Donations not only help out the organisation or cause in need, but they can also provide a tax break for those who give. No matter the size of the donation, you should plan to provide a receipt as proof of what was given. Fortunately, you can create a template on your computer to use over and over again. This will save time and make it so that all donors receive the proper documentation to reference during tax time.
Open your computer's word processing software. As a header, type "Donation Receipt from" followed by the name of your organisation.
List the donor's name, address, telephone number and the amount or item that the donor pledged. If the donor gave items, rather than money, list the appraised value of the items. This will help make sure that donations are properly documented according to who gave what.
Write a brief description of the donation. Include the time, date and place when it was presented.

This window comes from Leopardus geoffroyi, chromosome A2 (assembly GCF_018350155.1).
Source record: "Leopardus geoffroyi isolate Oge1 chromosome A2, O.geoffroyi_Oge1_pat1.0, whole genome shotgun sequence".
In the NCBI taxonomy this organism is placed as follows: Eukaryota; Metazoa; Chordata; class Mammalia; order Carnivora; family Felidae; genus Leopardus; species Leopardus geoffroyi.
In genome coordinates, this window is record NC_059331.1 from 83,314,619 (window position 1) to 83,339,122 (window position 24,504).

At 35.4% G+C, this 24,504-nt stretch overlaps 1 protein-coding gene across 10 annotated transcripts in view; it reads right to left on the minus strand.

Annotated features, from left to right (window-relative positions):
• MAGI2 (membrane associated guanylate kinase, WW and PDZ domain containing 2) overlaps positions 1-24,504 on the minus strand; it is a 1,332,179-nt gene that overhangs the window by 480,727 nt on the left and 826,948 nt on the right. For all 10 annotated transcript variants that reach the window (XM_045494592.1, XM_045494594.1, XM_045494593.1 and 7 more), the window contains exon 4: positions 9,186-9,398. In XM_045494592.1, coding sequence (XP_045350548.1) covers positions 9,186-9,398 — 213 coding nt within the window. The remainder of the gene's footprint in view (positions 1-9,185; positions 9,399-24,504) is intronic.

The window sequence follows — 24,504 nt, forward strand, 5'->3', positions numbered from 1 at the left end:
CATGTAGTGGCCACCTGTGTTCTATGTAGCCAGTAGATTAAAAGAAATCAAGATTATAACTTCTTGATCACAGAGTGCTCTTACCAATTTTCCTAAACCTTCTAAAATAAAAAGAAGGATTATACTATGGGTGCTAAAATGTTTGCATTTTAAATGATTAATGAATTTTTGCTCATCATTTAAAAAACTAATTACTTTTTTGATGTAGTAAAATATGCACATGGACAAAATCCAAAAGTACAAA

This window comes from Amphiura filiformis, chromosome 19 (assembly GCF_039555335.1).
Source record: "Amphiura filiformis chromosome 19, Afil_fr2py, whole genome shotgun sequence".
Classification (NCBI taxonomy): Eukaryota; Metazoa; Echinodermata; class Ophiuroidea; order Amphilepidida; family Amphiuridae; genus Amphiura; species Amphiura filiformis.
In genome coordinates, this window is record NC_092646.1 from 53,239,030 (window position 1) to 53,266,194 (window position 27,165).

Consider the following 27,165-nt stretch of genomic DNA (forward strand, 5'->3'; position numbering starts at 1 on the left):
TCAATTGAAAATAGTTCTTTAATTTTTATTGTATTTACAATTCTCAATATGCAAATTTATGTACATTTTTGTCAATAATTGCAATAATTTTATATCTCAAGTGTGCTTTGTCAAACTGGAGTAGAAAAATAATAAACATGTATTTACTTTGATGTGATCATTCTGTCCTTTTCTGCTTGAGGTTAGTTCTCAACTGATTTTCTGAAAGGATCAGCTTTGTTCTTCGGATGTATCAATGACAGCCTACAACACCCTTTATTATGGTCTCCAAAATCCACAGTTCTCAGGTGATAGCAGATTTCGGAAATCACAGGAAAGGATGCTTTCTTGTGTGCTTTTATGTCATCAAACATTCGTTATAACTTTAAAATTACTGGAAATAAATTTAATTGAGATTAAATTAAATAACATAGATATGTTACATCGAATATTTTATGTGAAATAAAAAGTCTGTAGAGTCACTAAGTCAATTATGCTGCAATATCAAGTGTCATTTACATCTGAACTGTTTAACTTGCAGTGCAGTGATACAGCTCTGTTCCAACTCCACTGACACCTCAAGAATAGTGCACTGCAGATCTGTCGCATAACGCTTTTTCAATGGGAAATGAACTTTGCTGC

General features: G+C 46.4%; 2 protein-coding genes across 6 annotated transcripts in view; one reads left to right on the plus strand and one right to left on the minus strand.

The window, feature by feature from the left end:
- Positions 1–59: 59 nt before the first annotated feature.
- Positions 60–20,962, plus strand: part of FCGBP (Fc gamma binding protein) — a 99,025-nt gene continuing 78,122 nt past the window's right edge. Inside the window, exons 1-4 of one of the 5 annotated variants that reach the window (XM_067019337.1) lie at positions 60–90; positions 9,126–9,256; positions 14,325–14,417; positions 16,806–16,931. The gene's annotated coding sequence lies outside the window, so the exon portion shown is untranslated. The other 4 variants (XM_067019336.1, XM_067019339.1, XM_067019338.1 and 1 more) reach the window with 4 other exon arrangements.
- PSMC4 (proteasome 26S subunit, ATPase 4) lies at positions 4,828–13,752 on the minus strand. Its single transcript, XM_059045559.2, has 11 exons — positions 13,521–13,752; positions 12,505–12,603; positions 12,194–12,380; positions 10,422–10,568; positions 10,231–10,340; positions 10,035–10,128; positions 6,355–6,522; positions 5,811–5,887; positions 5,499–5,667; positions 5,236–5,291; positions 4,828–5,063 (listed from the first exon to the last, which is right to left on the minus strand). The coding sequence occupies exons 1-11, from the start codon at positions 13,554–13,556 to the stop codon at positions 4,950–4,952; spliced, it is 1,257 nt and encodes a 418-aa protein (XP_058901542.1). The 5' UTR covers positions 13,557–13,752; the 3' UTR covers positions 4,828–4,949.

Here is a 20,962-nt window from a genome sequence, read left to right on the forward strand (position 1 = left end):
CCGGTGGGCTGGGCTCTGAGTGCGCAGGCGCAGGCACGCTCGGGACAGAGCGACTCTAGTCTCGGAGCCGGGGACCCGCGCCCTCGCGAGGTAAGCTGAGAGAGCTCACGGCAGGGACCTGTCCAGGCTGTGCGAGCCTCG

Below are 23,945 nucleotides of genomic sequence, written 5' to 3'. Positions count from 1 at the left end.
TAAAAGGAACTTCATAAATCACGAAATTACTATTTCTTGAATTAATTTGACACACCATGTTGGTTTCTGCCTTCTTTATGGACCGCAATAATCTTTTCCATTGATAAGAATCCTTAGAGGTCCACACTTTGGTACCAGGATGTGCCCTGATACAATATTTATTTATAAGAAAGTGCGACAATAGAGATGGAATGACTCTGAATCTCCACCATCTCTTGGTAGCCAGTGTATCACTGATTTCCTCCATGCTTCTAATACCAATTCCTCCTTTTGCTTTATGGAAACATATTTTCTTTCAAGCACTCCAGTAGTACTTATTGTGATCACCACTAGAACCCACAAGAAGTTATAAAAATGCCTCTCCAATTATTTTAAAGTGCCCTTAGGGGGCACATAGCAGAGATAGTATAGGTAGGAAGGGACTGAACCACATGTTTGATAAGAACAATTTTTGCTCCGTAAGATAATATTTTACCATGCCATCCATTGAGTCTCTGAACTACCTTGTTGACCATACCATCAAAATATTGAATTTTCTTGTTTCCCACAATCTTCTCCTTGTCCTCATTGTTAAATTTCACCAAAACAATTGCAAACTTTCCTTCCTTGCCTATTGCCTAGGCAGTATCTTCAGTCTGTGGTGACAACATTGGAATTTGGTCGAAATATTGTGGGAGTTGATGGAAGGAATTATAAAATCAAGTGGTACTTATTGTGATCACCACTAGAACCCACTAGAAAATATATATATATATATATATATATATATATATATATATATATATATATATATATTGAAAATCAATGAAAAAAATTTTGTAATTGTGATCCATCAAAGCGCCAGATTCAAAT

Include a disclosure that no goods or services were exchanged for the donation. If there was an exchange, such as a dinner plate or show ticket as a result of the donation, list the value of the exchanged goods. For example, you'd write "In exchange for a £650 donation, Jane Doe received a £32 dinner at the annual gala." That way, the IRS can deduct the value of this item from that of the donation.
Have one of the organisation's officials or administrators sign the receipt. If you will be issuing several receipts at once, print the receipt on company letterhead so that the donor has proof of who issued the document.
Send the receipts through the mail to their respective owners. You should send them out no later than January 31 of the following year so that donors can have them in time to file taxes. Remember to keep a copy of each receipt for the organisation's future reference.
For tax purposes, a donor only needs a receipt if the donation exceeds £162.
Tips and warnings
- For tax purposes, a donor only needs a receipt if the donation exceeds £162.